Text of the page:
This famous oil portrait painting by Da Vinci is by far one of the most recognized oil portrait paintings in art history, next to the Mona Lisa (1503).

Oil Painting on CanvasLady with an Ermine (1489) by Leonardo da Vinci; Leonardo da Vinci, Public domain, via Wikimedia Commons

Lady With an Ermine was acquired by the son of Princess Izabela Czartoryska, Adam Jerzy, in 1800 and then donated to a museum in Pulawy. The sitter was formerly mistaken to be a mistress of King Francis I (France) but later on, it was discovered that the sitter was a woman named Cecilia Gallerani, who was a high-profile mistress of Lodovico Sforza, represented by the white ermine in the portrait.  Da Vinci skillfully demonstrated his talent in lighting and three-dimensional painting techniques that highlight the Renaissance concept of “an image as an illusion of natural vitality.”.

The background of the image was repainted as black in the 19th century and it is believed that the original contained some lighting that made it seem as though Gallerani was emerging from the shadows.


Mona Lisa (1503) by Leonardo da Vinci

Artist Leonardo di ser Piero da Vinci (1452 – 1519)
Date 1503
Medium Oil on poplar panel
Dimensions (cm)77 x 53
Where It Is HousedThe Louvre Museum, Paris, France

Out of the many famous oil paintings in the world, the Mona Lisa easily tops the list since it is the most visited artwork at the Louvre Museum. The Mona Lisa is a 16th-century oil-on-panel painting by none other than the polymath, Leonardo da Vinci who is commonly associated with the drawing, the Vitruvian Man (1490).

The Mona Lisa was first made famous for going missing at the Louvre back in 1911, which stirred the interest of global art communities.

Famous Oil Painting PortraitMona Lisa (1503) by Leonardo da Vinci; Leonardo da Vinci, Public domain, via Wikimedia Commons

The oil painting was then recovered and returned to the Louvre Museum two years later after the thief attempted to sell the painting to an art dealer who knew better. Aside from its chaotic history, the Mona Lisa is also admired for its subject and technical execution by Da Vinci, which earned the painting its value as one of the most treasured oil paintings in history.

The model of the painting, Lisa Gherardini del Giocondo, was married to a wealthy silk trader and was also a mother of five.

The sitter had her legacy imprinted in the Mona Lisa and little did she know that her smile was to become the most recognized and admired in art history for the next few centuries. According to recent statistics, the Mona Lisa is currently valued at a whopping $860 million, which is an astronomical figure for an oil painting alone and is one of the most expensive oil-painted portraits to exist.


The Storm on the Sea of Galilee (1633) by Rembrandt Van Rijn

Artist Rembrandt Harmenszoon van Rijn (1606 – 1669)
Date 1633
Medium Oil on canvas
Dimensions (cm)160 x 128
Where It Is HousedMissing; last housed at the Isabella Stewart Gardner Museum in the United States

This classic Dutch Golden Age painting formed part of the selection of works stolen during the Isabella Stewart Gardner heist in 1990. The Storm on the Sea of Galilee portrays Christ’s disciples struggling to keep their stability on the fishing boat while a violent storm erupts around them. Christ is seen on the right of the painting, illustrated as the only person displaying a calm demeanor. The sail of the boat is ripped by a massive wave that knocks the boat about the stormy sea.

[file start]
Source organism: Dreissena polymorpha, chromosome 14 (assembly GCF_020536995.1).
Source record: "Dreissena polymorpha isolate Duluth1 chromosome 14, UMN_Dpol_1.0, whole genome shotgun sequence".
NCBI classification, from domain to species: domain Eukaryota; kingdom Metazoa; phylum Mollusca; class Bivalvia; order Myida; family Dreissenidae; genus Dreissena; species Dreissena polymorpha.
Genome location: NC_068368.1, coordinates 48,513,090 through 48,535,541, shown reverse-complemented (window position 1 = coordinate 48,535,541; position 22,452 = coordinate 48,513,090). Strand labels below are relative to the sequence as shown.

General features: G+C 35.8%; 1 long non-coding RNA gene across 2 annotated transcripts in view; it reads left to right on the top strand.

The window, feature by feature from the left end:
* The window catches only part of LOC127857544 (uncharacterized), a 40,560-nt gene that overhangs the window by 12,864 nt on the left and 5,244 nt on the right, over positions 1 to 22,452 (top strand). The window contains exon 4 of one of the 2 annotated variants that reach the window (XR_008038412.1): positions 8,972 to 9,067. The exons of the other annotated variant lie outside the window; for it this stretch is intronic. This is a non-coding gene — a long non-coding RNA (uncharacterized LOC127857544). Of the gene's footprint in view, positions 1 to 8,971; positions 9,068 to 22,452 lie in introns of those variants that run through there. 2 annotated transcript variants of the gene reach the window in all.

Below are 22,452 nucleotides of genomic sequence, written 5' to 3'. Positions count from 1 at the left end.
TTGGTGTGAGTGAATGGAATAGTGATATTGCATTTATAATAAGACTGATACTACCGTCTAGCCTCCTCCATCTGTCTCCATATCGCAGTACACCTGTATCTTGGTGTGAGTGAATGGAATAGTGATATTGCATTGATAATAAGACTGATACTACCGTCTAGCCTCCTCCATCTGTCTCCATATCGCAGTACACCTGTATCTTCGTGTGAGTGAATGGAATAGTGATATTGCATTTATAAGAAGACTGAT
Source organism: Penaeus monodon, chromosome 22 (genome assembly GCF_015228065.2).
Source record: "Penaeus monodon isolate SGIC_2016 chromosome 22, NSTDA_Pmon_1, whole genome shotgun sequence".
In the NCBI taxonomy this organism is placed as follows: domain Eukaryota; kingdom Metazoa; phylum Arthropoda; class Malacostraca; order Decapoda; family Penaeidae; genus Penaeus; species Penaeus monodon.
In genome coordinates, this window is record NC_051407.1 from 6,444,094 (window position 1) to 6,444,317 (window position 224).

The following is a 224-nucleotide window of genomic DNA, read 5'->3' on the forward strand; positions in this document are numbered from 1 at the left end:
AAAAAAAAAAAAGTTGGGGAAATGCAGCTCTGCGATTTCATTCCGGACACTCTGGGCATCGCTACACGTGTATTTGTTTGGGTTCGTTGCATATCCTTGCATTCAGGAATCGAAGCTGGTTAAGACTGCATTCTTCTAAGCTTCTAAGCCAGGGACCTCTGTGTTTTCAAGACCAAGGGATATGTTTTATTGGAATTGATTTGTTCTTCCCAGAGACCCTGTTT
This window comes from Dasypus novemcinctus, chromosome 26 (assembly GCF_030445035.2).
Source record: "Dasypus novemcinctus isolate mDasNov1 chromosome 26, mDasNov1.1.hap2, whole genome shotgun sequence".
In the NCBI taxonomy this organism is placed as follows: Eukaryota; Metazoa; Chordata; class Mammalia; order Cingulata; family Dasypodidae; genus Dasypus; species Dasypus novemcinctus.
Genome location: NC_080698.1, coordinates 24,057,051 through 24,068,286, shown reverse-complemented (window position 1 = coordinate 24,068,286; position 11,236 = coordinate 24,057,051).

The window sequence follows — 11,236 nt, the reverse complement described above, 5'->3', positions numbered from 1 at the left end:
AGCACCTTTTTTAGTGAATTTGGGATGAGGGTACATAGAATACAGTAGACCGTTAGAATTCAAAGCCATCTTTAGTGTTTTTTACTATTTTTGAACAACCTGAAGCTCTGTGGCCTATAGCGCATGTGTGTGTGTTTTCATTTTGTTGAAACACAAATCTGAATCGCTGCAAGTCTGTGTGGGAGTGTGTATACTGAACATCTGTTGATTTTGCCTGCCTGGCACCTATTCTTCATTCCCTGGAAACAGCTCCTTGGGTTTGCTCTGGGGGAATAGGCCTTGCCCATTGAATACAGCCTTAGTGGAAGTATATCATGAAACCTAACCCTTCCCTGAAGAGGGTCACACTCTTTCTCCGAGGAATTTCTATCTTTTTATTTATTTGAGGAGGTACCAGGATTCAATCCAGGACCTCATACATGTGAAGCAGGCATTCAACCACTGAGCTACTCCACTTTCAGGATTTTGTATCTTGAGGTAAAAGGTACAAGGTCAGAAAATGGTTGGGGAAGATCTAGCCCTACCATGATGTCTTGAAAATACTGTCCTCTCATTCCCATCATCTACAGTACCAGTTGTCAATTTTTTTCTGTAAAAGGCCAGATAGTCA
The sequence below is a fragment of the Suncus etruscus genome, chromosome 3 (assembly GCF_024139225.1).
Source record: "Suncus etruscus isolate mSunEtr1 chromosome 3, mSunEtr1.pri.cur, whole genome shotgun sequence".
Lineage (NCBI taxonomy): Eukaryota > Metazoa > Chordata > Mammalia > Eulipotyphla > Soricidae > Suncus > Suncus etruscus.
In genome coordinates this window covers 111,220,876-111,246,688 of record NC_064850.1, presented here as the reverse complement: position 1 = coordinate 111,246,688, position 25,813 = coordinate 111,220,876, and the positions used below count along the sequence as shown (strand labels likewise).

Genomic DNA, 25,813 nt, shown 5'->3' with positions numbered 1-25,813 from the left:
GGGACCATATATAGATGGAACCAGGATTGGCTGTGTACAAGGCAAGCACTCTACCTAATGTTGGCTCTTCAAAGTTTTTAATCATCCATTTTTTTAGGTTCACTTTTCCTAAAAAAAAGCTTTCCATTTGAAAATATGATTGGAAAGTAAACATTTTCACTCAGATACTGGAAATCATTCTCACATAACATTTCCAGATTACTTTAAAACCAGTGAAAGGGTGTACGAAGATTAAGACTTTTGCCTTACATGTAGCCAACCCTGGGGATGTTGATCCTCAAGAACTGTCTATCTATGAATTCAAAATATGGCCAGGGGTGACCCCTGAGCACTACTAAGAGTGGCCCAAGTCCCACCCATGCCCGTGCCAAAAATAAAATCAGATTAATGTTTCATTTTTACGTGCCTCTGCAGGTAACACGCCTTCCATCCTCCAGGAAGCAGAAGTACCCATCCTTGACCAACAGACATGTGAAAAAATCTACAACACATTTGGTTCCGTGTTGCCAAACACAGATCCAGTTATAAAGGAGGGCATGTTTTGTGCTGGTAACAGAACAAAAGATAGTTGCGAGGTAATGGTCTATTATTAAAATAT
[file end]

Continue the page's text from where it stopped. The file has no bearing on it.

The composition of the painting was inspired by a print created by Adriaen Collaert and a design by Maerten de Vos.

Top Oil ArtThe Storm on the Sea of Galilee (1633) by Rembrandt Van Rijn; Rembrandt, Public domain, via Wikimedia Commons

Rembrandt’s painting follows a similar composition that portrays the boat tilting forwards and the majority of the space is occupied by the main motif, as seen with the disciples fighting the elements. Rembrandt is considered one of the greatest oil painters in history and was most famous for his self-portraits, genre paintings, biblical paintings, and landscapes.

Rembrandt also operated during the Dutch Golden Age, which is considered one of the richest eras in art history since it birthed important art styles such as the Baroque art style.

As seen in images of The Storm on the Sea of Galilee, Rembrandt was a remarkable painter whose skill in religious scenes goes almost unmatched. Aside from painting, Rembrandt also made significant contributions to the world of printmaking and was dubbed the best etcher during his lifetime.


Las Meninas (1656) by Diego Velázquez

Artist Diego Rodríguez de Silva y Velázquez (1599 – 1660)
Date 1656
Medium Oil on canvas
Dimensions (cm)318 x 276
Where It Is HousedMuseo Nacional del Prado, Madrid, Spain

Las Meninas is one of the most famous oil paintings by Spanish painter Diego Velázquez who was one of the best painters under the court of King Philip IV of Portugal and Spain. Another pioneer of Baroque art during the Spanish Golden Age, Velázquez was tasked with painting the Ladies in Waiting, featuring Philip’s daughter, Infanta Margaret Theresa, and her entourage. Velázquez had already been serving under the king for 30 years when he was commissioned for this painting and was already an established and indispensable member of the court.

The painting was commissioned by Philip for hanging in his summer palace office and remained there until 1819, after which it was moved to the Prado Museum.